After losing the first two games of first round at Staples Center against Dallas before winning the next two on the road to even the series, the Clippers will try to rebound from their second straight 0-2 deficit at home. No team in NBA playoff history has ever successfully overcome a 2-0 deficit and win multiple times in the same postseason.
They’ll take the momentum of their most decisive win of the playoffs and Leonard and George playing one of their best games together into a critical Game 4. The Clippers improved to 5-0 in the regular season and playoffs when their two All-Stars score 30 points or more each in a game together.
“With our two guys, we know that they are two of the best in the league,” Lue said. “I don’t go to Mastro’s [restaurant] to order the ketchup. I go to order the steak. And tonight, our guys were steak. That’s what we need.”
Utah Jazz’s Donovan Mitchell exits with ankle pain, says he’ll be ready for Game 4
Utah Jazz star guard Donovan Mitchell exited Saturday’s 132-106 Game 3 loss to the LA Clippers because of pain in his right ankle, but the decision for him not to return was due to the lopsided score.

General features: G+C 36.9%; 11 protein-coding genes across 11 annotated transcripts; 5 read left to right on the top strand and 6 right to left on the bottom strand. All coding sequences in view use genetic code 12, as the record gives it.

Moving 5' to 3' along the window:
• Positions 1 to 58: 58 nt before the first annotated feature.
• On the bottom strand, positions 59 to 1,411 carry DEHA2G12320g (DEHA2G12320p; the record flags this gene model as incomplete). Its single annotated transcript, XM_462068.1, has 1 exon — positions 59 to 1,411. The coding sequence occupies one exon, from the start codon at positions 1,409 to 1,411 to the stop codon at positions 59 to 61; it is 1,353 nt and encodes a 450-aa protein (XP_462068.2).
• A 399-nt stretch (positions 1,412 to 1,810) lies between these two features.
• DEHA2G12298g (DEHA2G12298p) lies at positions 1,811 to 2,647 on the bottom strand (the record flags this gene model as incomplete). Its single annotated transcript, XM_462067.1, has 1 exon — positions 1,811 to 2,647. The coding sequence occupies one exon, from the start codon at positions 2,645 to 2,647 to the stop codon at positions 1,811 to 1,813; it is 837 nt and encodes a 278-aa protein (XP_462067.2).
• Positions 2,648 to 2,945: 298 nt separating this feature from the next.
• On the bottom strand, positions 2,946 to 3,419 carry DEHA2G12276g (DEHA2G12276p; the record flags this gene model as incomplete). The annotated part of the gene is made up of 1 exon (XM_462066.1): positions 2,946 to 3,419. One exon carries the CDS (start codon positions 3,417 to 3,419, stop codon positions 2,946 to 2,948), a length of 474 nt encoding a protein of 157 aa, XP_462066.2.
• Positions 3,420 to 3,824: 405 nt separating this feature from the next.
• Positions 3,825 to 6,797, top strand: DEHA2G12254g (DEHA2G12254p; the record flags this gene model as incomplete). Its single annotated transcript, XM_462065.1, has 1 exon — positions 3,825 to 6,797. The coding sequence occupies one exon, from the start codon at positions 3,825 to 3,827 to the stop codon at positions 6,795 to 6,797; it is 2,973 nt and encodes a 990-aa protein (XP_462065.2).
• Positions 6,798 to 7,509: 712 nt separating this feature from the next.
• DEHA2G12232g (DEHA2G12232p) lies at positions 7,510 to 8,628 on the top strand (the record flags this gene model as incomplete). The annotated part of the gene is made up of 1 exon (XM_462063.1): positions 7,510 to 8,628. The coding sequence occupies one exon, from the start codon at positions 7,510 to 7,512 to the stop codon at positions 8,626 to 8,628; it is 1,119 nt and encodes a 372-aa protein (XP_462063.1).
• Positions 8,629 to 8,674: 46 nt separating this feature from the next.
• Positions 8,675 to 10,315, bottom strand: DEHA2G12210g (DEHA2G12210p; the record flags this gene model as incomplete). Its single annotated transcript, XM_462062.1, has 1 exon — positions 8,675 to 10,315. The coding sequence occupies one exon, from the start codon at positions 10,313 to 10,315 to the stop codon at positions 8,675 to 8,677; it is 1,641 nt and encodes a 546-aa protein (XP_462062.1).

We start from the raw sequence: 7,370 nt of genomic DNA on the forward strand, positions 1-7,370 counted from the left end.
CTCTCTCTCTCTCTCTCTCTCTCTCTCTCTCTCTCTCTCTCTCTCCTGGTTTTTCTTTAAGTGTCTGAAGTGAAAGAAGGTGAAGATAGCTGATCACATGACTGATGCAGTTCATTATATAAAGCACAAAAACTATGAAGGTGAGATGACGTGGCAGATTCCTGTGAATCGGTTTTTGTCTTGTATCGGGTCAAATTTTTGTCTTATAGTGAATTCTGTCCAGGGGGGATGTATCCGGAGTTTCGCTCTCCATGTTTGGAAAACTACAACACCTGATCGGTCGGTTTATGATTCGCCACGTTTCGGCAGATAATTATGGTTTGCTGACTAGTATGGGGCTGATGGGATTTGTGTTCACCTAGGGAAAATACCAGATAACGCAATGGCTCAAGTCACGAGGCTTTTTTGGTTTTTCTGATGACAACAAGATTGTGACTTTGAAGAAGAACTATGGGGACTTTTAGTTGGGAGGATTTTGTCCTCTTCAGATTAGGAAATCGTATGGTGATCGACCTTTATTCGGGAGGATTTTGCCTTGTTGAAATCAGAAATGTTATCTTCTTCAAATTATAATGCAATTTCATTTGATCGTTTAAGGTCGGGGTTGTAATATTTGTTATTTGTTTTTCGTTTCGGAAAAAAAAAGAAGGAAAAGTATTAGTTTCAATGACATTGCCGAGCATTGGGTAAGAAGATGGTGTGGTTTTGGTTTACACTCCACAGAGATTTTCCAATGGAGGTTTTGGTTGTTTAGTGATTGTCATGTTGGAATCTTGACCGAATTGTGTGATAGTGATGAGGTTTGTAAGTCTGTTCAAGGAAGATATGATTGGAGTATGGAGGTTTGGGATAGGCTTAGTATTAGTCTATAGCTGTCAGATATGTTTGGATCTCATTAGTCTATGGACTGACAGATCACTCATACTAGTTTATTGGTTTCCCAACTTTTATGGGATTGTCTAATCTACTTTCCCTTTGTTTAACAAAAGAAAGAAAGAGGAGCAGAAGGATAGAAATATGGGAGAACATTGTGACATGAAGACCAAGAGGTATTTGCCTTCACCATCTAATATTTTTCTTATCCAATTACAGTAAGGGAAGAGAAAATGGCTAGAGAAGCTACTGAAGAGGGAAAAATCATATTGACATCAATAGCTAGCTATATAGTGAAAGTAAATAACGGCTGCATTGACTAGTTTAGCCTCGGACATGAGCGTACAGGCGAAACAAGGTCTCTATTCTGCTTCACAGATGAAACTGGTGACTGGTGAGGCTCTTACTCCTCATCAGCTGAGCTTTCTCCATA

“I feel like I was able to go back, but no need to risk it down 16, 18 at that point,” Mitchell said. “I’ll be fine.”
A right ankle sprain sidelined Mitchell for the final 16 games of the regular season and the Jazz’s playoff opener, when he was angered by the Utah medical staff’s decision to make him a late scratch.
Mitchell has averaged 32.3 points per game during the playoffs, including 30 point on 11-of-24 shooting in Game 3, despite dealing with persistent pain in the ankle.
“It’s when I land,” Mitchell said. “It’s been just trying to manage it. I don’t really know what else to tell you; I don’t want to say too much. It was just the landing, but I’m good. I’ll be ready for Game 4.”
Mitchell limped off the court after a driving layup attempt with 7 minutes, 5 seconds remaining. He briefly went into the tunnel before returning to the Jazz bench.
With the game slipping away from the Jazz, Mitchell had a conversation with coach Quin Snyder. He did not return to the game, although the Utah medical staff had cleared him to return.
“He’s in good shape,” Snyder said. “He could have gone back in the game, but at that point, the lead had stretched. In fact, while we were talking, I think Kawhi hit a 3. That was my decision not to put him back in at that point. The game had gotten away from us at that point, but he’s fine.”
In the final moments of the game, Mitchell sat on the bench with his right shoe off and ice on the ankle.
“Obviously, it’s not going to be 100 percent, but you go out there and you try to compete,” Mitchell said. “Things like this are going to happen. You just got to find ways to manage it and get out there and get ready. It’s not going to be perfect, but it is what it is.”